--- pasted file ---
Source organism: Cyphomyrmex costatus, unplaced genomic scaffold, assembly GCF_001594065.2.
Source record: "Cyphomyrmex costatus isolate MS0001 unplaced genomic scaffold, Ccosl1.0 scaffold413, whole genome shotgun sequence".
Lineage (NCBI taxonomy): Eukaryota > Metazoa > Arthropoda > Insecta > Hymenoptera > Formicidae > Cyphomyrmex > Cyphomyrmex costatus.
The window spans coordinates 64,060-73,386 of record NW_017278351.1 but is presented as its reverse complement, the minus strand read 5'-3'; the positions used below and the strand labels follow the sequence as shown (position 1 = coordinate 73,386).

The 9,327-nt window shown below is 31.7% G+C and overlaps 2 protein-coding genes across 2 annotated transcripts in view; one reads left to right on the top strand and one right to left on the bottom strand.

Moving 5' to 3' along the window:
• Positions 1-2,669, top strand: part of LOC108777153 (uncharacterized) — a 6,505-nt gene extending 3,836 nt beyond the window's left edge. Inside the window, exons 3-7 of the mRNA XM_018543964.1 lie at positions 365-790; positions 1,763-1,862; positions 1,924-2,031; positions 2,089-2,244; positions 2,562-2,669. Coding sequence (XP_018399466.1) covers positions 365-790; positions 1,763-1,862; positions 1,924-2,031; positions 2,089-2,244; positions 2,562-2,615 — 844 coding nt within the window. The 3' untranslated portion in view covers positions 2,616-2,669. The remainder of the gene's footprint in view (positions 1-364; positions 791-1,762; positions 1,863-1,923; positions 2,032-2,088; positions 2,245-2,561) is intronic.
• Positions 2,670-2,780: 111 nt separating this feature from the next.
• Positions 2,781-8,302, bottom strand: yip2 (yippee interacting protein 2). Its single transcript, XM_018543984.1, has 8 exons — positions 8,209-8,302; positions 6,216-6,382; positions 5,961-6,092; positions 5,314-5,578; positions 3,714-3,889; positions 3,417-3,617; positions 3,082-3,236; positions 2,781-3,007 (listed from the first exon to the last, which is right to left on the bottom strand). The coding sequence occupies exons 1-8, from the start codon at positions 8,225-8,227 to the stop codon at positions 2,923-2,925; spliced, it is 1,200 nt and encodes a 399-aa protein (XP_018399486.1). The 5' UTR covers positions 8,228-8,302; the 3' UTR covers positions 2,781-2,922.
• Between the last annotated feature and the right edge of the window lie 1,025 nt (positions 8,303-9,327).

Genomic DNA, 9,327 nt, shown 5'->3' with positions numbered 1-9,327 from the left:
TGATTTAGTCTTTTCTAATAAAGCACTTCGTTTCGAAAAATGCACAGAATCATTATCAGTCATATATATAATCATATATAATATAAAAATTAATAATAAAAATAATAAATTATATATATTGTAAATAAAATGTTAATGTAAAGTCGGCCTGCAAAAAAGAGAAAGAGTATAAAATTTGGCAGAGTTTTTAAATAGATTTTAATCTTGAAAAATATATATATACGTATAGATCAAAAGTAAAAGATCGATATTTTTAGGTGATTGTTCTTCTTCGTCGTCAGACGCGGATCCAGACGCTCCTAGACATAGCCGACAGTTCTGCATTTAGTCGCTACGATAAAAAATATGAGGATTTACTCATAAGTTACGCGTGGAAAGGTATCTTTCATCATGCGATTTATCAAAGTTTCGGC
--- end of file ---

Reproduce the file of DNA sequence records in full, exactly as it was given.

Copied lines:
Source organism: Cyphomyrmex costatus, unplaced genomic scaffold, assembly GCF_001594065.2.
Source record: "Cyphomyrmex costatus isolate MS0001 unplaced genomic scaffold, Ccosl1.0 scaffold413, whole genome shotgun sequence".
Lineage (NCBI taxonomy): Eukaryota > Metazoa > Arthropoda > Insecta > Hymenoptera > Formicidae > Cyphomyrmex > Cyphomyrmex costatus.
The window spans coordinates 64,060-73,386 of record NW_017278351.1 but is presented as its reverse complement, the minus strand read 5'-3'; the positions used below and the strand labels follow the sequence as shown (position 1 = coordinate 73,386).

The 9,327-nt window shown below is 31.7% G+C and overlaps 2 protein-coding genes across 2 annotated transcripts in view; one reads left to right on the top strand and one right to left on the bottom strand.

Moving 5' to 3' along the window:
• Positions 1-2,669, top strand: part of LOC108777153 (uncharacterized) — a 6,505-nt gene extending 3,836 nt beyond the window's left edge. Inside the window, exons 3-7 of the mRNA XM_018543964.1 lie at positions 365-790; positions 1,763-1,862; positions 1,924-2,031; positions 2,089-2,244; positions 2,562-2,669. Coding sequence (XP_018399466.1) covers positions 365-790; positions 1,763-1,862; positions 1,924-2,031; positions 2,089-2,244; positions 2,562-2,615 — 844 coding nt within the window. The 3' untranslated portion in view covers positions 2,616-2,669. The remainder of the gene's footprint in view (positions 1-364; positions 791-1,762; positions 1,863-1,923; positions 2,032-2,088; positions 2,245-2,561) is intronic.
• Positions 2,670-2,780: 111 nt separating this feature from the next.
• Positions 2,781-8,302, bottom strand: yip2 (yippee interacting protein 2). Its single transcript, XM_018543984.1, has 8 exons — positions 8,209-8,302; positions 6,216-6,382; positions 5,961-6,092; positions 5,314-5,578; positions 3,714-3,889; positions 3,417-3,617; positions 3,082-3,236; positions 2,781-3,007 (listed from the first exon to the last, which is right to left on the bottom strand). The coding sequence occupies exons 1-8, from the start codon at positions 8,225-8,227 to the stop codon at positions 2,923-2,925; spliced, it is 1,200 nt and encodes a 399-aa protein (XP_018399486.1). The 5' UTR covers positions 8,228-8,302; the 3' UTR covers positions 2,781-2,922.
• Between the last annotated feature and the right edge of the window lie 1,025 nt (positions 8,303-9,327).

Genomic DNA, 9,327 nt, shown 5'->3' with positions numbered 1-9,327 from the left:
TGATTTAGTCTTTTCTAATAAAGCACTTCGTTTCGAAAAATGCACAGAATCATTATCAGTCATATATATAATCATATATAATATAAAAATTAATAATAAAAATAATAAATTATATATATTGTAAATAAAATGTTAATGTAAAGTCGGCCTGCAAAAAAGAGAAAGAGTATAAAATTTGGCAGAGTTTTTAAATAGATTTTAATCTTGAAAAATATATATATACGTATAGATCAAAAGTAAAAGATCGATATTTTTAGGTGATTGTTCTTCTTCGTCGTCAGACGCGGATCCAGACGCTCCTAGACATAGCCGACAGTTCTGCATTTAGTCGCTACGATAAAAAATATGAGGATTTACTCATAAGTTACGCGTGGAAAGGTATCTTTCATCATGCGATTTATCAAAGTTTCGGC